Windows 8 Consumer Preview on Parallels Desktop 7
By now, I’m sure you are already aware that Microsoft has released the consumer preview of Windows 8 recently and the Internet has been a-buzzed with the initial reaction of the new OS from Microsoft, both positive and negative.
If you’re like me, running a Mac, you probably would be wondering how you can test drive Windows 8. Well, if you’re like me, then you probably would try to install it on Parallels to give it a run. Unfortunately, (if you’ve not already updated to the latest version 7.0.15055 build of Parallels Desktop 7), you’d notice that it would not install right. Mouse clicks are not registered and if you attempt to install Parallels Tools in Windows 8, you’d immediately get the black screen.
Thankfully, an update was just released as of today (time of this post) here with the build number 7.0.15055.
A quick look at the knowledge base page shows a few updates, primarily around support for Windows 8 Consumer Preview and OS X Mountain Lion, both of which are noted as ‘experimental’. Another interesting point to note is also that you can now download and install Windows 8 Consumer Preview right from the Parallels Wizard! That makes the testing of Windows 8 a lot easier.
The following screenshots shows some of the screens
So, depending on your broadband speeds, the 3.3GB payload will take quite a while to download. So I suggest you to be prepared for a couple of hours of download time. Of course, you can also proceed to Microsoft’s landing page for the Consumer Preview of Windows 8 and download the ISO from there but it’s essentially the same as the payload is also 3.3GB. But once the download is done, the installation process will automatically begin, so all you really need to do is just sit back and wait for it to be done.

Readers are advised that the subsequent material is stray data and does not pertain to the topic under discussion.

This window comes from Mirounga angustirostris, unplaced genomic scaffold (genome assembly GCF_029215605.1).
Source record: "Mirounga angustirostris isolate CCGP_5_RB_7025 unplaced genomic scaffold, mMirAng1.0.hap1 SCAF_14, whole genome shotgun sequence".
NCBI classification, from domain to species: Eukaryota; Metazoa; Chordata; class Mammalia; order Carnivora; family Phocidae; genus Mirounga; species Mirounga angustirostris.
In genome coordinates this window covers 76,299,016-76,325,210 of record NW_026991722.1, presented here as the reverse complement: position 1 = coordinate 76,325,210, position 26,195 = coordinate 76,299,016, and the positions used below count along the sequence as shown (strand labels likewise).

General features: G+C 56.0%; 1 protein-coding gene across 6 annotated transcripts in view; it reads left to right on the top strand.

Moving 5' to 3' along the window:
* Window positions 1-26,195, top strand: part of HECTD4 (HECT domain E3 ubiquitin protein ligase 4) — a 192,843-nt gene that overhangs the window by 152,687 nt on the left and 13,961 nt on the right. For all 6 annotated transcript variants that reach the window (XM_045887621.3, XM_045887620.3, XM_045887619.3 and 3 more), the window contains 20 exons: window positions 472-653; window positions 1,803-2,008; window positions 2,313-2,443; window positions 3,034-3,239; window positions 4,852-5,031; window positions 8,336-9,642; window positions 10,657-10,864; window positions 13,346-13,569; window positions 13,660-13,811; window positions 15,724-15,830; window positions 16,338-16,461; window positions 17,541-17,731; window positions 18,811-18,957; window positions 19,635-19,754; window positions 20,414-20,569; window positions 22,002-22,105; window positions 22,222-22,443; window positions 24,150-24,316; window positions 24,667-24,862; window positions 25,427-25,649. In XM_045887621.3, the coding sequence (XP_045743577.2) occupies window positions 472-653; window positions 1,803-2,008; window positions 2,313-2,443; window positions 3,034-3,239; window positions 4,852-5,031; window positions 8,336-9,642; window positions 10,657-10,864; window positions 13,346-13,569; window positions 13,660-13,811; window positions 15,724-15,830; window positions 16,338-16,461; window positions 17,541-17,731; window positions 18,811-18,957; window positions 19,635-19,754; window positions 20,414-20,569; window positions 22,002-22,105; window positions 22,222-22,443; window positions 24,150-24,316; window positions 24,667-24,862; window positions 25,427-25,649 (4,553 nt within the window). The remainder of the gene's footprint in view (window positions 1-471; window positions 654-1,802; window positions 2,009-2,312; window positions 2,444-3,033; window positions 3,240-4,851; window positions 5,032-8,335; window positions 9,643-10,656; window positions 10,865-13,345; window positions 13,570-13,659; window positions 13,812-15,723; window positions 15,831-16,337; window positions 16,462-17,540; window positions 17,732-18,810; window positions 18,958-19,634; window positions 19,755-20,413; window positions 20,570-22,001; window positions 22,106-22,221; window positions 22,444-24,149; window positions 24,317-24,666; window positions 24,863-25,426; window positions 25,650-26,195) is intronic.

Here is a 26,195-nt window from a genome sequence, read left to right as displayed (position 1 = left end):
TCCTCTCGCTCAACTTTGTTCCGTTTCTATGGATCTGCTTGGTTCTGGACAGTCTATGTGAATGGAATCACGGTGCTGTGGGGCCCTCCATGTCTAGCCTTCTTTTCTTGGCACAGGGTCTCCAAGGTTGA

After a couple restarts, Windows 8 Consumer Preview is now installed! It’s as simple as that!
In my short time with it, I seem to agree with some of the more positive reactions. It definitely is the most exciting PC OS out from Microsoft for a while now. And the fact that they actually released a consumer preview shows how confident they are with it’s usability even at this infancy stage.
It’s a shame that the gestures of the MacBook Pro’s touchpad, and perhaps gestures’ mapping from OS X to the Windows 8 virtual machine via Parallels Desktop 7 isn’t quite as well as I’d expect it to be. Perhaps one really does need a touch screen capable PC or a tablet that supports Windows to truly experience the Metro UI. But even so, Parallels did a great job running Windows 8 as a virtual machine. Performance is pretty good in general, even with just 1GB of RAM allocated to the VM. It is basically good enough to allow you to preview the OS without frustrating you too much, unlike the experience I faced with the developer’s preview of WIndows 8 a while back. However, the games ran a little slow, perhaps the 3D acceleration of graphics drivers aren’t all that great yet. Well, it is an ‘experimental’ support after all I suppose.
All in all, it’s an interesting experience to get Windows 8 running on Parallels Desktop 7 for Mac and I do recommend that you try it yourself too! There’s no reason for you not to test it yourself even if you are all out to knock down Windows 8 in those vs OS X ‘discussions’. At least now you know for sure what you are knocking down. 🙂
Update: Also Check out the latest my usability and comparison report of VMware Fusion 5 and Parallels Desktop 8 for Mac here now!